Save the Makefile into the root of the "OSLC Consumer" project directory in your RTC workspace.  In RTC, right click the "OSLC Consumer" project in the project explorer and select "Refresh"

15. In order to test the make file we need to set the project builder to using mingw32-make. To do this we go to the project properties by right clicking on "OSLC Consumer". Go to C/C++ Build->Tool Chain Editor and select "Gnu Make Builder" For both the Release and Debug configuration:
Then select the "C/C++ Build" section and select "All Configurations" in the Configuration pull down. Use an External builder and make sure the Build command is mingw32-make and that the "Generate Makefiles automatically" option is off:

16. Now we are using the Makefile instead of the internal builder so lets try to build it by right clicking on the project and selecting "Build Project". It should build without errors.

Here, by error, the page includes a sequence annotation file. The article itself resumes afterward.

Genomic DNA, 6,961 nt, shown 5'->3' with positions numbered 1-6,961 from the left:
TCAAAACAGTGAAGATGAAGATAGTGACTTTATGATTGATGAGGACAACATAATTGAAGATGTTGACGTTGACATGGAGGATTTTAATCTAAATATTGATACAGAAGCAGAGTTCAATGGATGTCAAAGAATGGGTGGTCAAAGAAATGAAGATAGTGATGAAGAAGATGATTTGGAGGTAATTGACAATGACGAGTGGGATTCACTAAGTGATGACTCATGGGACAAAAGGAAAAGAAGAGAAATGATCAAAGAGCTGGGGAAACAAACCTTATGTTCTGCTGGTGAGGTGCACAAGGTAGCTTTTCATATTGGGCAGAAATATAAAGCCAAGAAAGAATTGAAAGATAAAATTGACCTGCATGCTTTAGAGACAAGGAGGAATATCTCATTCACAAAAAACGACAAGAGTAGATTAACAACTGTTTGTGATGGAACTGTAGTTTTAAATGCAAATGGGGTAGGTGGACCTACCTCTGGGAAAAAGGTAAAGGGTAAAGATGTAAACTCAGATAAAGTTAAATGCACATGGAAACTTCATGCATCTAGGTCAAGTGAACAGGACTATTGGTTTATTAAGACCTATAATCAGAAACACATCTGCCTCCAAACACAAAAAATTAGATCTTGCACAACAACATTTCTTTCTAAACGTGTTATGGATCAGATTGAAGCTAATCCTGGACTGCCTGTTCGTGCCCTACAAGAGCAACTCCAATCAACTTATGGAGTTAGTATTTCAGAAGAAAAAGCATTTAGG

17. Now lets check in the Makefile in the SCM. Right click on the Makefile and select Team->Check In and Deliver. A dialog will pop up and you can put a comment. Click "Next".

18. We are now going to create a work item so click the "Create Work Item" option. In the next screen you can fill in a task as in the screenshot:

Click "Finish". If it asks you if you want to check in changes then click "Yes".

17. That should be it! Lets request an automated build. Go back to RTC to the work item perspective and request a build by right clicking on the build and selecting "Request Build...".
If all goes well you should see a successful build in the builds view (you may need to refresh it a few times):
You can double click on the build result and inspect the build result record. You should see:
- The code changes in the build
- The build logs
- The workspace that was built
- 1 work item in the build (the one we created earlier.)
- A snapshot

This is quite a long blog so I will cut it short here.  In any case you can go into the build definition and schedule the build to run whenever you want.

Next time I will continue enhancing the feedback from the Makefile build.